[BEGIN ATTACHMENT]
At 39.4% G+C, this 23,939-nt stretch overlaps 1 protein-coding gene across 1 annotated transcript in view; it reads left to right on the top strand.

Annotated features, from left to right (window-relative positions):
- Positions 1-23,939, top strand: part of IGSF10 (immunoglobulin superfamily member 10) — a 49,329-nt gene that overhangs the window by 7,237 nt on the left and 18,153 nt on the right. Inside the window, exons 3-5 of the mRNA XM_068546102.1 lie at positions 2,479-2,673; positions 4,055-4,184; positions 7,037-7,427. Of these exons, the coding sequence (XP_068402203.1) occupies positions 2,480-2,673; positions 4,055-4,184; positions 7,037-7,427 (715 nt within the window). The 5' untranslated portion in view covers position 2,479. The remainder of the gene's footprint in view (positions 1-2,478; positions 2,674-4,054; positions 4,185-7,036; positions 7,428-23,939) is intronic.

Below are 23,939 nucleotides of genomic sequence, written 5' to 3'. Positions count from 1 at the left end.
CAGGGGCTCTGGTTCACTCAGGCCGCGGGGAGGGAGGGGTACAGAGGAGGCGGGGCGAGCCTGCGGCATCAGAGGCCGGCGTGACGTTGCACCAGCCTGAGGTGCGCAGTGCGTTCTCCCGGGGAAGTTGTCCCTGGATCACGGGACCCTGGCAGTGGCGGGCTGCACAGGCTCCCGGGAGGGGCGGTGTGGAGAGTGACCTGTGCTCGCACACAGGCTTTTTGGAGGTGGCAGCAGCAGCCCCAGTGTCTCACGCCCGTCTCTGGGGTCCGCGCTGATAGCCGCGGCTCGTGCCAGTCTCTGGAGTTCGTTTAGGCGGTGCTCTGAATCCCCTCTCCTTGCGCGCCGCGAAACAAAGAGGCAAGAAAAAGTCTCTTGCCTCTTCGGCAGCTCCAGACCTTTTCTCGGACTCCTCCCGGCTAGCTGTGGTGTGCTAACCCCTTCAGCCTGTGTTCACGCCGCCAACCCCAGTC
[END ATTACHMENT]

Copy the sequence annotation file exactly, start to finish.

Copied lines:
At 39.4% G+C, this 23,939-nt stretch overlaps 1 protein-coding gene across 1 annotated transcript in view; it reads left to right on the top strand.

Annotated features, from left to right (window-relative positions):
- Positions 1-23,939, top strand: part of IGSF10 (immunoglobulin superfamily member 10) — a 49,329-nt gene that overhangs the window by 7,237 nt on the left and 18,153 nt on the right. Inside the window, exons 3-5 of the mRNA XM_068546102.1 lie at positions 2,479-2,673; positions 4,055-4,184; positions 7,037-7,427. Of these exons, the coding sequence (XP_068402203.1) occupies positions 2,480-2,673; positions 4,055-4,184; positions 7,037-7,427 (715 nt within the window). The 5' untranslated portion in view covers position 2,479. The remainder of the gene's footprint in view (positions 1-2,478; positions 2,674-4,054; positions 4,185-7,036; positions 7,428-23,939) is intronic.

Below are 23,939 nucleotides of genomic sequence, written 5' to 3'. Positions count from 1 at the left end.
CAGGGGCTCTGGTTCACTCAGGCCGCGGGGAGGGAGGGGTACAGAGGAGGCGGGGCGAGCCTGCGGCATCAGAGGCCGGCGTGACGTTGCACCAGCCTGAGGTGCGCAGTGCGTTCTCCCGGGGAAGTTGTCCCTGGATCACGGGACCCTGGCAGTGGCGGGCTGCACAGGCTCCCGGGAGGGGCGGTGTGGAGAGTGACCTGTGCTCGCACACAGGCTTTTTGGAGGTGGCAGCAGCAGCCCCAGTGTCTCACGCCCGTCTCTGGGGTCCGCGCTGATAGCCGCGGCTCGTGCCAGTCTCTGGAGTTCGTTTAGGCGGTGCTCTGAATCCCCTCTCCTTGCGCGCCGCGAAACAAAGAGGCAAGAAAAAGTCTCTTGCCTCTTCGGCAGCTCCAGACCTTTTCTCGGACTCCTCCCGGCTAGCTGTGGTGTGCTAACCCCTTCAGCCTGTGTTCACGCCGCCAACCCCAGTC